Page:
4 Common Stresses and Tips to Relieve Them
In a recent Boston Baby Nurse & Nanny blog, you read about making a real connection with your baby. Especially when you’re thinking happy, positive thoughts, your baby picks up on that vibe. Research has shown that you and your baby are sharing a common wavelength and a super strong neural connection is created between the two of you. But before you get to that point, you may have a host of not so happy and positive thoughts. While adding a baby to your family is one of life’s most treasured experiences, it can come with a high level of stress, too. There’s so much to know to care for your baby, to keep her healthy, and to provide a safe environment. The responsibilities can be endless, overwhelming, and maybe even a little frightening. It can be a very uncertain time. How do you know if you’re doing the right thing at the right time? You love your baby beyond imagining (right?). Is what you’re feeling normal?
New Mommy Stress and What to Do About It
- Lose the Baby Weight. You carried your baby for nine months. Maybe you sailed through your pregnancy; maybe you were sick as a dog. Either way, you gained some weight. Now that you delivered the baby, you want your body back. While some weight loss occurs with delivery, it’s not automatic or guaranteed that you’ll lose it all and certainly not immediately. It takes some work, and with all you must do caring for a new baby, finding time to exercise and eat healthy might not make it to the top of your to-do list. The remedy may sound old fashioned but have faith in a tried and true idea based on good old common sense. Sneak in bursts of exercise, 10-15 minutes at a time throughout the day. (Check out our blog, Fitting in Fitness, to make it a family affair.) Use weekend time when you have another set of eyes and hands available to take care of your newborn, and cook an extra batch of veggies or grilled chicken to have healthy food choices available during the week. Keep nourishing snacks on hand, too, like packages of dried fruits and nuts, granola bars or apples for grab-n-go ease without sacrificing nutrition.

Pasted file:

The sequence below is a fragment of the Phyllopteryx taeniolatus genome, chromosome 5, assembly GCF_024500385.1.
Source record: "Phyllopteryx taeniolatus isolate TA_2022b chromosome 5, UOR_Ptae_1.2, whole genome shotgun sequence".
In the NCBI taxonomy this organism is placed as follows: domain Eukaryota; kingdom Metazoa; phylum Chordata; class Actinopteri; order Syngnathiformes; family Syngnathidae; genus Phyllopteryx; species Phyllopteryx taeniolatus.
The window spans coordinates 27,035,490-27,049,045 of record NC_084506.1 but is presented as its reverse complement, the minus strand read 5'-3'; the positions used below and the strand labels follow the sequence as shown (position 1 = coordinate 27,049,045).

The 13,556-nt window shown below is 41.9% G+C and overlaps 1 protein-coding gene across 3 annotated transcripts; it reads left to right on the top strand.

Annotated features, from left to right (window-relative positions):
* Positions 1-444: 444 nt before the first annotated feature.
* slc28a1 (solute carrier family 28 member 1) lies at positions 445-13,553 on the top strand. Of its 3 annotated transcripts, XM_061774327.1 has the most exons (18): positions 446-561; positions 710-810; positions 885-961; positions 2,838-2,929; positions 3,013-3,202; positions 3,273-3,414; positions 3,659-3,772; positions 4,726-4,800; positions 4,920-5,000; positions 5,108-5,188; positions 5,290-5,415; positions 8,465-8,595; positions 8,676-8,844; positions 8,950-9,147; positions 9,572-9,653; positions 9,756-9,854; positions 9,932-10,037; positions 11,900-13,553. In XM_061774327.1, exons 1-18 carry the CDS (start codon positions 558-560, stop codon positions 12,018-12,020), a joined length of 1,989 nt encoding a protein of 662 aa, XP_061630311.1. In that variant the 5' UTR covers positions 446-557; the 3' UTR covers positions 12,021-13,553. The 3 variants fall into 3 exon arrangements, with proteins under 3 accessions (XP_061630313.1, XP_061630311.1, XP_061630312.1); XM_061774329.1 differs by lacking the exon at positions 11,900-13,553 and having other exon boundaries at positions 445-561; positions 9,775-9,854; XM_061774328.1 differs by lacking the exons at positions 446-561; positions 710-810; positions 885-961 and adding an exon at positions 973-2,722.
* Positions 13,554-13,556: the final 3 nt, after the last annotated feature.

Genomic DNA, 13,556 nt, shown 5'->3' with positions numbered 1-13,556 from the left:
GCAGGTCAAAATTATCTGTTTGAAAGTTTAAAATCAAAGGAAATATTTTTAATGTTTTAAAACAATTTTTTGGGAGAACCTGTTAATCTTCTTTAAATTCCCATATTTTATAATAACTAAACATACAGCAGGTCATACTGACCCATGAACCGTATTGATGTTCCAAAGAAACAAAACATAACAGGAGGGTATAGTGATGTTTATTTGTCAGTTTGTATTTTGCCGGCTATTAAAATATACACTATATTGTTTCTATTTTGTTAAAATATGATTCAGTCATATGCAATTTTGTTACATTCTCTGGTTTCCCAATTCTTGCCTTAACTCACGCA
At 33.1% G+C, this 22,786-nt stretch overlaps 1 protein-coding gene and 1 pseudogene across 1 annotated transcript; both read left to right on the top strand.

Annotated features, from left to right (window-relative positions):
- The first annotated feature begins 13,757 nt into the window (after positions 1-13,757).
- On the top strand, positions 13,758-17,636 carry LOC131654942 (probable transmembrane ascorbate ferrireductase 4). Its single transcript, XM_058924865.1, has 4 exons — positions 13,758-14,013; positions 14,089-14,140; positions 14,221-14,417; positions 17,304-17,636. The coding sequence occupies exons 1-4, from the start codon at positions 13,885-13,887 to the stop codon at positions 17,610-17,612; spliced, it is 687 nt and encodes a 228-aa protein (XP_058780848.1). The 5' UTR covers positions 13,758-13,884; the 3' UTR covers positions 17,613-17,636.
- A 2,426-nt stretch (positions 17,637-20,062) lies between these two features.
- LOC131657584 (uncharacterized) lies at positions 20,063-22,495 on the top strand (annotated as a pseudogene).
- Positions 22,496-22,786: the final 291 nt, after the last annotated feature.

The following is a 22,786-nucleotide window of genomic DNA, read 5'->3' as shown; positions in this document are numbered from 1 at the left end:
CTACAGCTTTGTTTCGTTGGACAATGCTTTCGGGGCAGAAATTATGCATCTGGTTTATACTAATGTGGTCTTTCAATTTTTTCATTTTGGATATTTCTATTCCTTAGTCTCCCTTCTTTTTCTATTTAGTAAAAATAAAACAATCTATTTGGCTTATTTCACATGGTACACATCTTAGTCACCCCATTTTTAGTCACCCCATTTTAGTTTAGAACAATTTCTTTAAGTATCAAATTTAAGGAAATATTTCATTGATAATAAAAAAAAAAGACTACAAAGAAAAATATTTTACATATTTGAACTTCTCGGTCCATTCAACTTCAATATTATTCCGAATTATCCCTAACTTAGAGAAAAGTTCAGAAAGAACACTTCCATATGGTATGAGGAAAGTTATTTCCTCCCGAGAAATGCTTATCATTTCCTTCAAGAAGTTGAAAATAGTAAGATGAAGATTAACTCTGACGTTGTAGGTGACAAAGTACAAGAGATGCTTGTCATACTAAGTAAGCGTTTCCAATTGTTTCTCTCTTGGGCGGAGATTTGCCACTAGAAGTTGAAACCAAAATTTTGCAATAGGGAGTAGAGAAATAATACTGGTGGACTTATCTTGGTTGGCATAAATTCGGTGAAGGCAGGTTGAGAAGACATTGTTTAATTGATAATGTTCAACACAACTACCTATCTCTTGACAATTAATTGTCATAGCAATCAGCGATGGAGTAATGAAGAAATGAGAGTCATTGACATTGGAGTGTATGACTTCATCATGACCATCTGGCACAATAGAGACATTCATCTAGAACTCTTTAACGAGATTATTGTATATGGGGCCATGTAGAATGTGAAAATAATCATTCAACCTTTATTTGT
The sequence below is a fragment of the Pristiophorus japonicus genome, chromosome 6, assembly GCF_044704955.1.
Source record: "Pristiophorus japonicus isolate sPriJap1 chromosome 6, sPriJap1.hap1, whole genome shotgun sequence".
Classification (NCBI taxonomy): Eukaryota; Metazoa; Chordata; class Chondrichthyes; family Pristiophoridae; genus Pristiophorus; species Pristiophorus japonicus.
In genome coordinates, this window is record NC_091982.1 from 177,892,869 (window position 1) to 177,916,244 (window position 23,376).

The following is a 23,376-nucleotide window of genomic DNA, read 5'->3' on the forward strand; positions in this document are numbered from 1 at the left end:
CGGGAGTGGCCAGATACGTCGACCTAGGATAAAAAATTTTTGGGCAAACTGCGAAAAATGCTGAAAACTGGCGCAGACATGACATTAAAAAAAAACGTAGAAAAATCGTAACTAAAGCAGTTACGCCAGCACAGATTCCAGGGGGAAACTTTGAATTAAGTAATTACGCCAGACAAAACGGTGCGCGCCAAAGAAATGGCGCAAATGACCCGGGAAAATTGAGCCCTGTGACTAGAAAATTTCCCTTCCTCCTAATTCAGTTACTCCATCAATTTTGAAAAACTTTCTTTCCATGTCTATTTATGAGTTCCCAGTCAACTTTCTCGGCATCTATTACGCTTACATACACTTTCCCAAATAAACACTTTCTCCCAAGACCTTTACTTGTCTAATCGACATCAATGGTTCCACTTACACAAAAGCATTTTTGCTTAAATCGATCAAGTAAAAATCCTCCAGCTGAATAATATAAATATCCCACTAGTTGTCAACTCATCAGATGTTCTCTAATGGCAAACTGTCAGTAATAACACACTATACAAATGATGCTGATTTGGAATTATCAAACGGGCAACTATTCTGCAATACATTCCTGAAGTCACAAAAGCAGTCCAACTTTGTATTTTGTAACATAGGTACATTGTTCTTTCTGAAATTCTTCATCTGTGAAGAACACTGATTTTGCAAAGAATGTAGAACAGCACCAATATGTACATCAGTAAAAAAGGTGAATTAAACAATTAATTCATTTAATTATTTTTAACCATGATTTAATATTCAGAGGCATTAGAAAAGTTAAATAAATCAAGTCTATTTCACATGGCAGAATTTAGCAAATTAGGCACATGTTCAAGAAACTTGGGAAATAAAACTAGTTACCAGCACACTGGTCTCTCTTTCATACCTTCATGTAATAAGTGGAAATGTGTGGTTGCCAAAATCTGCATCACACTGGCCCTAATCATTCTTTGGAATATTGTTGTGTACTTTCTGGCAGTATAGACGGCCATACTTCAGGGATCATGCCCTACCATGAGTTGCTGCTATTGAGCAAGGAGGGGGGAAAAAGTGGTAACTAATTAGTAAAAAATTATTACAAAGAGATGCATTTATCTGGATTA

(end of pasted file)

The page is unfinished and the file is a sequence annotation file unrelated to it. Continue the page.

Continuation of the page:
- Instinctive Baby Care. You’re a new mom. If you’ve never done this before, how do you know if your instincts are on target? You are your baby’s whole world and she is depending on you. Of course, you want to get this right. There’s so much information and advice available at the click of a mouse or tap of a screen. You can go on information overload and feel even more insecure than before. The truth is you and your baby will learn about each other very quickly, as in spending most every waking moment together. This shared time will build your confidence and give you the faith and courage to trust your instinct when deciding what’s best for your cherub. And if by chance your instinct isn’t exactly on target, ask away.